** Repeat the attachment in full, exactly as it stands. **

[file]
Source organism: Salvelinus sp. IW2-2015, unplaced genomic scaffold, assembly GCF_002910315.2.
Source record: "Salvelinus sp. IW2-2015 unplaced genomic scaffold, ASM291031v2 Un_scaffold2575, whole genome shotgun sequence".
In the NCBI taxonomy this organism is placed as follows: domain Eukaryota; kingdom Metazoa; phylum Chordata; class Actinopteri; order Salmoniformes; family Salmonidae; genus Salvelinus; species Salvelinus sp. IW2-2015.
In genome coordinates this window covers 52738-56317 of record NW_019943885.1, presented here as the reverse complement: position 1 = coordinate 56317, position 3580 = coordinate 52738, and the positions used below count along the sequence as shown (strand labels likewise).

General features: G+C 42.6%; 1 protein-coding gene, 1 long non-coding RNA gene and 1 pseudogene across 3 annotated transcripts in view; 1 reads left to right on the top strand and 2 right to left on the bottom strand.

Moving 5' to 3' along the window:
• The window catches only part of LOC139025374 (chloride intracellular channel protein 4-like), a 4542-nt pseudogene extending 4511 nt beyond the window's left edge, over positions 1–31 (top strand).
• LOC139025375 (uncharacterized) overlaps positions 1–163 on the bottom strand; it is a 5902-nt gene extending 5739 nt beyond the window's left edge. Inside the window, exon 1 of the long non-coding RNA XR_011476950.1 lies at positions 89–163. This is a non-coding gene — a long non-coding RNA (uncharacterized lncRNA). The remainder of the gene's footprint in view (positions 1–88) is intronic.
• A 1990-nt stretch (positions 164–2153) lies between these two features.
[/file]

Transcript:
Source organism: Salvelinus sp. IW2-2015, unplaced genomic scaffold, assembly GCF_002910315.2.
Source record: "Salvelinus sp. IW2-2015 unplaced genomic scaffold, ASM291031v2 Un_scaffold2575, whole genome shotgun sequence".
In the NCBI taxonomy this organism is placed as follows: domain Eukaryota; kingdom Metazoa; phylum Chordata; class Actinopteri; order Salmoniformes; family Salmonidae; genus Salvelinus; species Salvelinus sp. IW2-2015.
In genome coordinates this window covers 52738-56317 of record NW_019943885.1, presented here as the reverse complement: position 1 = coordinate 56317, position 3580 = coordinate 52738, and the positions used below count along the sequence as shown (strand labels likewise).

General features: G+C 42.6%; 1 protein-coding gene, 1 long non-coding RNA gene and 1 pseudogene across 3 annotated transcripts in view; 1 reads left to right on the top strand and 2 right to left on the bottom strand.

Moving 5' to 3' along the window:
• The window catches only part of LOC139025374 (chloride intracellular channel protein 4-like), a 4542-nt pseudogene extending 4511 nt beyond the window's left edge, over positions 1–31 (top strand).
• LOC139025375 (uncharacterized) overlaps positions 1–163 on the bottom strand; it is a 5902-nt gene extending 5739 nt beyond the window's left edge. Inside the window, exon 1 of the long non-coding RNA XR_011476950.1 lies at positions 89–163. This is a non-coding gene — a long non-coding RNA (uncharacterized lncRNA). The remainder of the gene's footprint in view (positions 1–88) is intronic.
• A 1990-nt stretch (positions 164–2153) lies between these two features.